In a widely shared Onion article from a few days ago, scientists "announced" that an Ebola vaccine was still 50 white people away. This was a jab at pharmaceutical companies, who, cynics think, will only set their R&D wheels in motion if there's money on the horizon. Hundreds of poor Africans die? No drugs. Old rich men can't have sex? All the drugs.
That's not entirely true, of course. It does take a big pharmaceutical company to get a vaccine approved for use in humans, but drug companies aren't evil—at least not irrationally so. They tend to throw resources into vaccine development if there's a chance that they might recoup their investments. GlaxoSmithKline, for example, is already pretty far along in developing a vaccine for malaria.
But malaria kills a child every minute. Meanwhile, here's a look at how many people die from Ebola compared with other deadly diseases:
Ebola's on there, I promise. It's just that, with 900 or so deaths, it's barely a blip compared to the others. Ebola is horrifying, but it's also sporadic—between the big 2001 outbreak and this one, only a few dozen people have gotten sick every year or two. And the current outbreak has spread among a handful of poor countries that all have weak health infrastructure. Drug companies aren't eager to develop a vaccine if they aren't sure who would buy it.
That's why the job of funding vaccines for diseases like Ebola usually falls to governments. And in this case, the U.S. government is actually working on a vaccine that has already been shown to work in monkeys. If it proves effective in humans, it could start to be used as early as next year.
But even if a vaccine works, it would be a stretch to say we could confidently use it to prevent another Ebola outbreak, like we did with smallpox or (largely) with polio:
Ebola is too unpredictable. The last outbreak occurred in 2012 in the Democratic Republic of Congo, which is 2,500 miles from Sierra Leone, the heart of the current epidemic. Short of vaccinating the entire continent of Africa, there's no good way to predict who is going to get the disease next.
"We don't know where the next outbreak is going to be," Kartik Chandran, an associate professor of microbiology and immunology at Albert Einstein College of Medicine, told me. "It strikes like lightning and then disappears."
There are several strains of Ebola. The current strain is ZEBOV, or Zaire virus, but there are also Sudan and Cote d'Ivoire versions. A vaccine would have to work against all of them.
Vaccines don't work that well in fast-moving epidemics. There are a few things you can do with a vaccine once an outbreak starts. One is immunizing healthcare workers and the families of infected patients. Sometimes doctors try "ring vaccination," or targeting residents of villages on the perimeter of the outbreak in an attempt to isolate and quash it.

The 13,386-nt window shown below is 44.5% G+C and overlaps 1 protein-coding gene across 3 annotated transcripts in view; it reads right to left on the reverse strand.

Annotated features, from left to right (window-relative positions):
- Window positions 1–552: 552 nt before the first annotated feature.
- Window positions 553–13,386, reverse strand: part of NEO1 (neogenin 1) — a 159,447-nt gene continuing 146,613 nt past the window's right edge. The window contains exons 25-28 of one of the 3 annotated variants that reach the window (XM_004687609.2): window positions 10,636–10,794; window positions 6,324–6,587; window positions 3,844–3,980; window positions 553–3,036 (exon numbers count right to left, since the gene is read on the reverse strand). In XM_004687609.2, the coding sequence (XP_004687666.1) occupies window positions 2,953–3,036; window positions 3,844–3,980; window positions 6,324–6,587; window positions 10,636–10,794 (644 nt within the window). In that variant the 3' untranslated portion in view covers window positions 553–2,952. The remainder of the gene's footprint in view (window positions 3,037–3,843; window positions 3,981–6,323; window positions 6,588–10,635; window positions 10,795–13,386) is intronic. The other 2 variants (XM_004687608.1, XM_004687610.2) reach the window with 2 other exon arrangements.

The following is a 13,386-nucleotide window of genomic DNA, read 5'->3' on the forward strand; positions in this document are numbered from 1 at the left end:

But most vaccines take a few weeks to provide immunity, and even then, they don't always control the disease's spread. Donald Allegra, chair of infection control at Newton Medical Center in New Jersey, remembers trying to halt the advance of measles in a Cambodian refugee camp in the 1970s. "We vaccinated 10,000 kids, but didn't have an effect on the outbreak," he said. "Vaccines and acute outbreaks don't work very well together."
People don't trust Western healthcare workers. This has been a problem throughout this epidemic—local villagers have been blocking streets and preventing doctors from entering. Imagine what would happen if we tried to preemptively vaccinate thousands of people who not only are skeptical of Western medicine, but have never heard of Ebola. Fewer than half of Americans get the flu vaccine, after all.
"We have enough trouble vaccinating everyone against polio," Allegra said. "There's always a feeling that it's a Western intrusion."
That's not to say that we shouldn't develop an Ebola vaccine—it could prove essential in the event of a bioterrorism attack, for example, or if the vaccine was also effective as a treatment. But it might not be our best hope for stopping this and future outbreaks.
Instead, we want a treatment. Chandran recently won an NIH grant to try to find an Ebola cure, and so far he's isolated one protein that seems essential for the virus to be able to thrive in the body. People without this protein appear to be immune.
ZMapp, the experimental antibody given to the American doctor currently fighting Ebola, Ken Brantly, is another possibility. But there are still enormous gaps in our understanding of Ebola's biology.
"Why are 40 percent surviving?" asked Gillian Woollett, senior vice president for FDA policy at Avalere Health. "What is it that they have that allows them to survive? There's a fair bit of basic research that remains to be done."
There's a lot to be outraged by in the Ebola outbreak: The fact that there's no treatment for Ebola, and 60 percent of infected people will suffer bloody, painful deaths. Or the fact that Africans seem to get slammed by one health disaster after another. Or the fact that poverty and feeble governments make those disasters worse. Or the fact that it took an American doctor falling ill for Americans to start paying attention. Or the fact that the far more deadly epidemics of tuberculosis and malaria rarely command media attention in the way Ebola does.
The lack of an Ebola vaccine, meanwhile, doesn't make the short list of Africa's health problems.
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